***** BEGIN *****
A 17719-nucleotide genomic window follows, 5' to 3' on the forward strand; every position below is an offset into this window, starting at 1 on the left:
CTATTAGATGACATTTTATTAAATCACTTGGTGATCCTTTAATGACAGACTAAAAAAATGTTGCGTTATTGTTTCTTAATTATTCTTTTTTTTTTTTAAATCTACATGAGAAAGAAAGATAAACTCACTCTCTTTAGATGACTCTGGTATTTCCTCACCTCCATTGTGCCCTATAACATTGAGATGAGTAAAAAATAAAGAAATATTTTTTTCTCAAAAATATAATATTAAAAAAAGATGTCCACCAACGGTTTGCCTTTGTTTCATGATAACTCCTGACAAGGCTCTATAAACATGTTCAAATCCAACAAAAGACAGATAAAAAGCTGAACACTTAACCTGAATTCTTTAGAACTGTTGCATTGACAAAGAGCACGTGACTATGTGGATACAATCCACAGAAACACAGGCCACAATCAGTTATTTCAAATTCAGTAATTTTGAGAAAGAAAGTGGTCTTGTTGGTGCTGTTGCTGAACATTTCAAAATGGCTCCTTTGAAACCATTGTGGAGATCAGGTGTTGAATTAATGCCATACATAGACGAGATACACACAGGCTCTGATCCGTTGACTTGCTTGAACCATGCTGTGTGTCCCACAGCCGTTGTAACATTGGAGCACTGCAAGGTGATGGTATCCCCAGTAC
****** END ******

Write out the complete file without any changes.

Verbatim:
A 17719-nucleotide genomic window follows, 5' to 3' on the forward strand; every position below is an offset into this window, starting at 1 on the left:
CTATTAGATGACATTTTATTAAATCACTTGGTGATCCTTTAATGACAGACTAAAAAAATGTTGCGTTATTGTTTCTTAATTATTCTTTTTTTTTTTTAAATCTACATGAGAAAGAAAGATAAACTCACTCTCTTTAGATGACTCTGGTATTTCCTCACCTCCATTGTGCCCTATAACATTGAGATGAGTAAAAAATAAAGAAATATTTTTTTCTCAAAAATATAATATTAAAAAAAGATGTCCACCAACGGTTTGCCTTTGTTTCATGATAACTCCTGACAAGGCTCTATAAACATGTTCAAATCCAACAAAAGACAGATAAAAAGCTGAACACTTAACCTGAATTCTTTAGAACTGTTGCATTGACAAAGAGCACGTGACTATGTGGATACAATCCACAGAAACACAGGCCACAATCAGTTATTTCAAATTCAGTAATTTTGAGAAAGAAAGTGGTCTTGTTGGTGCTGTTGCTGAACATTTCAAAATGGCTCCTTTGAAACCATTGTGGAGATCAGGTGTTGAATTAATGCCATACATAGACGAGATACACACAGGCTCTGATCCGTTGACTTGCTTGAACCATGCTGTGTGTCCCACAGCCGTTGTAACATTGGAGCACTGCAAGGTGATGGTATCCCCAGTAC